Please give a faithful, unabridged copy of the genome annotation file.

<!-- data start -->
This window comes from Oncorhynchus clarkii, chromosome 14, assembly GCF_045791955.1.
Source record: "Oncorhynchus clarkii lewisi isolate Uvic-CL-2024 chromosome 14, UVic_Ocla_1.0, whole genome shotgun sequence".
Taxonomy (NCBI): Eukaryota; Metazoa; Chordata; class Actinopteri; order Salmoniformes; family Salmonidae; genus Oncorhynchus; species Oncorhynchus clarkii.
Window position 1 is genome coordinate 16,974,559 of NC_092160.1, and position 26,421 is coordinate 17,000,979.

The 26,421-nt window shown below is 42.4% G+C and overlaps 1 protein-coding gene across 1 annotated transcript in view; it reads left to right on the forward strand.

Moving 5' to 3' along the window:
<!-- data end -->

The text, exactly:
This window comes from Oncorhynchus clarkii, chromosome 14, assembly GCF_045791955.1.
Source record: "Oncorhynchus clarkii lewisi isolate Uvic-CL-2024 chromosome 14, UVic_Ocla_1.0, whole genome shotgun sequence".
Taxonomy (NCBI): Eukaryota; Metazoa; Chordata; class Actinopteri; order Salmoniformes; family Salmonidae; genus Oncorhynchus; species Oncorhynchus clarkii.
Window position 1 is genome coordinate 16,974,559 of NC_092160.1, and position 26,421 is coordinate 17,000,979.

The 26,421-nt window shown below is 42.4% G+C and overlaps 1 protein-coding gene across 1 annotated transcript in view; it reads left to right on the forward strand.

Moving 5' to 3' along the window: